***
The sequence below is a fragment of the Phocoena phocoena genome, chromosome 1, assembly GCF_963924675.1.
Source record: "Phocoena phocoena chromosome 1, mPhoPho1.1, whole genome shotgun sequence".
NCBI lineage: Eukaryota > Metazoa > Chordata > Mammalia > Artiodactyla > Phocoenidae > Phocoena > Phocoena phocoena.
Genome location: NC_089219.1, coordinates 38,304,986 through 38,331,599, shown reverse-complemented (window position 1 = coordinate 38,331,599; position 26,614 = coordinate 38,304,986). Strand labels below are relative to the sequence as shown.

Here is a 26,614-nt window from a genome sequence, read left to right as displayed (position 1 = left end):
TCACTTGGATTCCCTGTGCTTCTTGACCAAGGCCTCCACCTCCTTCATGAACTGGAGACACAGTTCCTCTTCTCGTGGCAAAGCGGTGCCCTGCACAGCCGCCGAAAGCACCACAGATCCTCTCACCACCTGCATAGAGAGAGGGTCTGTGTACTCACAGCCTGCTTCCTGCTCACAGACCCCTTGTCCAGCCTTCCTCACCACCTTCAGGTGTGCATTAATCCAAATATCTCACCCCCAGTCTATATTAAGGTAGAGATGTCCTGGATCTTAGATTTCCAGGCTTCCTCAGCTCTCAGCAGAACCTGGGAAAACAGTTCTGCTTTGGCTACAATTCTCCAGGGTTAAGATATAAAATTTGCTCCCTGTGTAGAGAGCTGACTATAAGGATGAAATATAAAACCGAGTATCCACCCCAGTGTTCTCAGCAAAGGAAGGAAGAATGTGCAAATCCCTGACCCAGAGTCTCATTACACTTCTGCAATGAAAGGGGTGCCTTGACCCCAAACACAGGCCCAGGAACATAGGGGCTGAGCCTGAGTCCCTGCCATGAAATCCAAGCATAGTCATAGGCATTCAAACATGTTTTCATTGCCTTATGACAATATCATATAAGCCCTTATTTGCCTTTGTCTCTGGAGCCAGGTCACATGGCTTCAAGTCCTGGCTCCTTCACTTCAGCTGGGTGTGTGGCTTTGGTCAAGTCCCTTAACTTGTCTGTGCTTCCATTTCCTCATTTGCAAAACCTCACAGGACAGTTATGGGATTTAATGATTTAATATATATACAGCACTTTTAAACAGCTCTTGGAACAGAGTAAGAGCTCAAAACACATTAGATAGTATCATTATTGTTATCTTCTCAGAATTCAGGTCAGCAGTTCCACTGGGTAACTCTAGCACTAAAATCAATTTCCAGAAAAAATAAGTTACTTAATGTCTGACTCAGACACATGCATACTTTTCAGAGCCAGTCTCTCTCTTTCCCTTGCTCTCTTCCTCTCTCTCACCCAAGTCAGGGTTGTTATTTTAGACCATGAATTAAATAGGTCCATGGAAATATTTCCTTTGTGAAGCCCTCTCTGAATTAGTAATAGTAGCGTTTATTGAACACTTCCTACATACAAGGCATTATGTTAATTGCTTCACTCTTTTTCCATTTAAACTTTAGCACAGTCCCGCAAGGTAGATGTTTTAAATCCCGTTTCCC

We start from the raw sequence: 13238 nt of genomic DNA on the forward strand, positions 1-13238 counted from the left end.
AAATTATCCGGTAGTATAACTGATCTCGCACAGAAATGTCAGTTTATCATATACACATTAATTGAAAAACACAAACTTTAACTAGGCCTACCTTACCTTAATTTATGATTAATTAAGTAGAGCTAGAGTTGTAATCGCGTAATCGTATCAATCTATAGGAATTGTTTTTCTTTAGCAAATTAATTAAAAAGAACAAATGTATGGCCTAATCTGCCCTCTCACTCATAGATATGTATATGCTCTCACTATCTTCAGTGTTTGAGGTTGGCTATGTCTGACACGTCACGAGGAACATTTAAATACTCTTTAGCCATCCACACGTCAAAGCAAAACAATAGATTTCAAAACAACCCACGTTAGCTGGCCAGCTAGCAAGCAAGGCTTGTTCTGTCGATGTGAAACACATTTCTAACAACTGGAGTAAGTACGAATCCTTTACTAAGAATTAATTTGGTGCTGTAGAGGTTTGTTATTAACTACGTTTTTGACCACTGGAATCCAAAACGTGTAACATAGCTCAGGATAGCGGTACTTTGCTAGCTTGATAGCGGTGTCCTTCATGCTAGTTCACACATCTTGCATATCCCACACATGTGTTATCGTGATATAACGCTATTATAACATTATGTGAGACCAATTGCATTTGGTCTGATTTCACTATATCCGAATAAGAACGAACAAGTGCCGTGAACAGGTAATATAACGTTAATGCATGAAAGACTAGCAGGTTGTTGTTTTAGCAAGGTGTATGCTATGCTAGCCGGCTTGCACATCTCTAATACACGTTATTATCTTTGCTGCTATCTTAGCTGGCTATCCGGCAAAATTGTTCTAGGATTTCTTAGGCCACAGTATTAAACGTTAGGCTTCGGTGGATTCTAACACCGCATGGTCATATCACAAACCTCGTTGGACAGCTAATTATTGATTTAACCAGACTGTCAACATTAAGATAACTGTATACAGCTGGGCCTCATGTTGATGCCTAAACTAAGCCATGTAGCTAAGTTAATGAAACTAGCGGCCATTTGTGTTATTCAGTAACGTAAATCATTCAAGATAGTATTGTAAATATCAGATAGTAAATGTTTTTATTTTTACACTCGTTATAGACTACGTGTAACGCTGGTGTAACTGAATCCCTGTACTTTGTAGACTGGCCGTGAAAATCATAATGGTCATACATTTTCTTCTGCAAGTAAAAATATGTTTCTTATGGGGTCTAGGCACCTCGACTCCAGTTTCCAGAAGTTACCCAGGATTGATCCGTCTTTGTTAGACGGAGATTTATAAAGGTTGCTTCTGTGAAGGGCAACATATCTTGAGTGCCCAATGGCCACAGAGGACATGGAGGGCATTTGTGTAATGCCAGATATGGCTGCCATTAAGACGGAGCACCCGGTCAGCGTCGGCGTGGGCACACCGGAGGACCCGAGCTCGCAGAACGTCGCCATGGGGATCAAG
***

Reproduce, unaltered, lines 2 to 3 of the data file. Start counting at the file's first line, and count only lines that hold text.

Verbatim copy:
Source record: "Phocoena phocoena chromosome 1, mPhoPho1.1, whole genome shotgun sequence".
NCBI lineage: Eukaryota > Metazoa > Chordata > Mammalia > Artiodactyla > Phocoenidae > Phocoena > Phocoena phocoena.